Senate Votes 52-47 to Restore Net Neutrality Protections
The Senate is voting to repeal the FCC's decision on net neutrality.

The battle over net neutrality rages on. 

On Wednesday, May 16, the U.S. Senate voted 52-47 to reverse the Federal Communications Commission's decision last year to repeal net neutrality, which is scheduled to go into effect on June 11. Net neutrality prohibits internet service providers from favoring one company's web traffic over another's. 

The measure was backed by all 47 Democratic senators, along with three Republicans and the chamber's two Independents.

"The American public understands how important these protections are to their lives and the future of the internet," said Florida Senator Bill Nelson on the Senate floor before the vote. "They do not want to have their websites blocked or internet accessed slowed. And, they certainly don't want their internet providers making those decisions."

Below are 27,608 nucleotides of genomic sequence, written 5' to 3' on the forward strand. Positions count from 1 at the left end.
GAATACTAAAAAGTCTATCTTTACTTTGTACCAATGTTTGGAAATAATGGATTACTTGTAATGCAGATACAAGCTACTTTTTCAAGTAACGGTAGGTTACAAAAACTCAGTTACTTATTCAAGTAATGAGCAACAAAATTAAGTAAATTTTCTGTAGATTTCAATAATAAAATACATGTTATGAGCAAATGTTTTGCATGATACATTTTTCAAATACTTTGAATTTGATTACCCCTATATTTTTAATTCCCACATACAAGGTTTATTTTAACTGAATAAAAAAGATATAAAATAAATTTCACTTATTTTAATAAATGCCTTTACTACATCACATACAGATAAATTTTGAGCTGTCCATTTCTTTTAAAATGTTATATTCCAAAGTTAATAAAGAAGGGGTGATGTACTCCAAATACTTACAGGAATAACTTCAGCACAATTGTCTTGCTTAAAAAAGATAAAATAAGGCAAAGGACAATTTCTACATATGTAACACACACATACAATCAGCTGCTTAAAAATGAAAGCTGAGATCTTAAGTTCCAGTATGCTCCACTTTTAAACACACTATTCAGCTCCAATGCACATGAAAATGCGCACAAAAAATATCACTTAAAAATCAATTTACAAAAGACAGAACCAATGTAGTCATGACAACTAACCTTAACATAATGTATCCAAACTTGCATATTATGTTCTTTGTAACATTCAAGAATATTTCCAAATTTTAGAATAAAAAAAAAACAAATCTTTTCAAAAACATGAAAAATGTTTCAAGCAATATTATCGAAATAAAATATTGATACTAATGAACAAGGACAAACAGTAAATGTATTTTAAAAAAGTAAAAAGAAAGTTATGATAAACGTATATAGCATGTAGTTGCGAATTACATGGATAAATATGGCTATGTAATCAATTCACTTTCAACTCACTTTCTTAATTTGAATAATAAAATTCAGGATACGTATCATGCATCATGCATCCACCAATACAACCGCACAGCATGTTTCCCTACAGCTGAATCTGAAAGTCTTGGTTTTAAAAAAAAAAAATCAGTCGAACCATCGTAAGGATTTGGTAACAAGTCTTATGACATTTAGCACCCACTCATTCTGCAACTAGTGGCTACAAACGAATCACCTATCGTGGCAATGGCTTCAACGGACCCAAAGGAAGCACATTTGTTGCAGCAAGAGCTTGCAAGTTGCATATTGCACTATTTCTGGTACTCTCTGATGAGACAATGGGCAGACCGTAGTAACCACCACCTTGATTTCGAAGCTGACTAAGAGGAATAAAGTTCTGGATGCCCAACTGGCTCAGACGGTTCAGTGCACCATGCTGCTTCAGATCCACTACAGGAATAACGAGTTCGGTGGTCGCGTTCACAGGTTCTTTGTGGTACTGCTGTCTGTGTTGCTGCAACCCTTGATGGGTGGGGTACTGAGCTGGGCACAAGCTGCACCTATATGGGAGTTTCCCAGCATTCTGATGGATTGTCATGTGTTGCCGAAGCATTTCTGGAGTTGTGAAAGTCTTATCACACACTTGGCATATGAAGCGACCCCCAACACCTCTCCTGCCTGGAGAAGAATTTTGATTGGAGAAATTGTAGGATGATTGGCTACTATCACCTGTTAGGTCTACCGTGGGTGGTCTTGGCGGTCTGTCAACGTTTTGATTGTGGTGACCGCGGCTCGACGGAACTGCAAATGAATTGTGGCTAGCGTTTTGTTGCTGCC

The House will be the next to vote on the measure, and given the solid Republican majority there, it will likely not be passed. And even if it does, President Trump can choose to veto the bill.

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